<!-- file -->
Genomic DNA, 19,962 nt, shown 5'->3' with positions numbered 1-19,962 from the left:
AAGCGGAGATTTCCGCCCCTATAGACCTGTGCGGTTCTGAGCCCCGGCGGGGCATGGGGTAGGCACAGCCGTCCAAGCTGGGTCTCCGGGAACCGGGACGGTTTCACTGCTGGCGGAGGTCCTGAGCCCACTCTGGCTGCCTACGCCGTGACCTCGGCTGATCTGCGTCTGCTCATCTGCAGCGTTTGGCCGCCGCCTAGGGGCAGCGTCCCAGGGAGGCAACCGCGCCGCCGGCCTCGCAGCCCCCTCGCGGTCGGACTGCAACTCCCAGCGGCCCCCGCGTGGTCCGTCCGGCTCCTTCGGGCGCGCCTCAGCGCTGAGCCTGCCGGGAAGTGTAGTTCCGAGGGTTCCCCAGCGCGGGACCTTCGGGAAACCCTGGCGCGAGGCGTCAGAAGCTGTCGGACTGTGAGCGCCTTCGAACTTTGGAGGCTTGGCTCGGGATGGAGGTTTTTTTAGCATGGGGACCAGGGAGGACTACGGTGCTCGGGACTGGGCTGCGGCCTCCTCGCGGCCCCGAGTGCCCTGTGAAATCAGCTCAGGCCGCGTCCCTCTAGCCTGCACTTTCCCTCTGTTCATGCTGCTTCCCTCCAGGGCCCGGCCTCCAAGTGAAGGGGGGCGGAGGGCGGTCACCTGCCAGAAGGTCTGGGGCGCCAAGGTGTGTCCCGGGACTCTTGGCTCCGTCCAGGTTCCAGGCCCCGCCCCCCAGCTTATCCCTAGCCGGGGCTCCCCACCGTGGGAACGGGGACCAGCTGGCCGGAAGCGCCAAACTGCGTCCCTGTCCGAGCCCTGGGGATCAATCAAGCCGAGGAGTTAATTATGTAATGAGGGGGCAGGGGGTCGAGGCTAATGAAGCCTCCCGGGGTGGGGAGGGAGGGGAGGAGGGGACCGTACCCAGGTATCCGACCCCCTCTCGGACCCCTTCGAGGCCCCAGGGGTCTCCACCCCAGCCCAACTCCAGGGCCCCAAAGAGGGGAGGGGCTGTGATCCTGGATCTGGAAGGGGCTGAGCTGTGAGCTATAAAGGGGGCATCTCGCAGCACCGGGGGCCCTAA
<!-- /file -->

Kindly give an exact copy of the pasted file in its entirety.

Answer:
Genomic DNA, 19,962 nt, shown 5'->3' with positions numbered 1-19,962 from the left:
AAGCGGAGATTTCCGCCCCTATAGACCTGTGCGGTTCTGAGCCCCGGCGGGGCATGGGGTAGGCACAGCCGTCCAAGCTGGGTCTCCGGGAACCGGGACGGTTTCACTGCTGGCGGAGGTCCTGAGCCCACTCTGGCTGCCTACGCCGTGACCTCGGCTGATCTGCGTCTGCTCATCTGCAGCGTTTGGCCGCCGCCTAGGGGCAGCGTCCCAGGGAGGCAACCGCGCCGCCGGCCTCGCAGCCCCCTCGCGGTCGGACTGCAACTCCCAGCGGCCCCCGCGTGGTCCGTCCGGCTCCTTCGGGCGCGCCTCAGCGCTGAGCCTGCCGGGAAGTGTAGTTCCGAGGGTTCCCCAGCGCGGGACCTTCGGGAAACCCTGGCGCGAGGCGTCAGAAGCTGTCGGACTGTGAGCGCCTTCGAACTTTGGAGGCTTGGCTCGGGATGGAGGTTTTTTTAGCATGGGGACCAGGGAGGACTACGGTGCTCGGGACTGGGCTGCGGCCTCCTCGCGGCCCCGAGTGCCCTGTGAAATCAGCTCAGGCCGCGTCCCTCTAGCCTGCACTTTCCCTCTGTTCATGCTGCTTCCCTCCAGGGCCCGGCCTCCAAGTGAAGGGGGGCGGAGGGCGGTCACCTGCCAGAAGGTCTGGGGCGCCAAGGTGTGTCCCGGGACTCTTGGCTCCGTCCAGGTTCCAGGCCCCGCCCCCCAGCTTATCCCTAGCCGGGGCTCCCCACCGTGGGAACGGGGACCAGCTGGCCGGAAGCGCCAAACTGCGTCCCTGTCCGAGCCCTGGGGATCAATCAAGCCGAGGAGTTAATTATGTAATGAGGGGGCAGGGGGTCGAGGCTAATGAAGCCTCCCGGGGTGGGGAGGGAGGGGAGGAGGGGACCGTACCCAGGTATCCGACCCCCTCTCGGACCCCTTCGAGGCCCCAGGGGTCTCCACCCCAGCCCAACTCCAGGGCCCCAAAGAGGGGAGGGGCTGTGATCCTGGATCTGGAAGGGGCTGAGCTGTGAGCTATAAAGGGGGCATCTCGCAGCACCGGGGGCCCTAA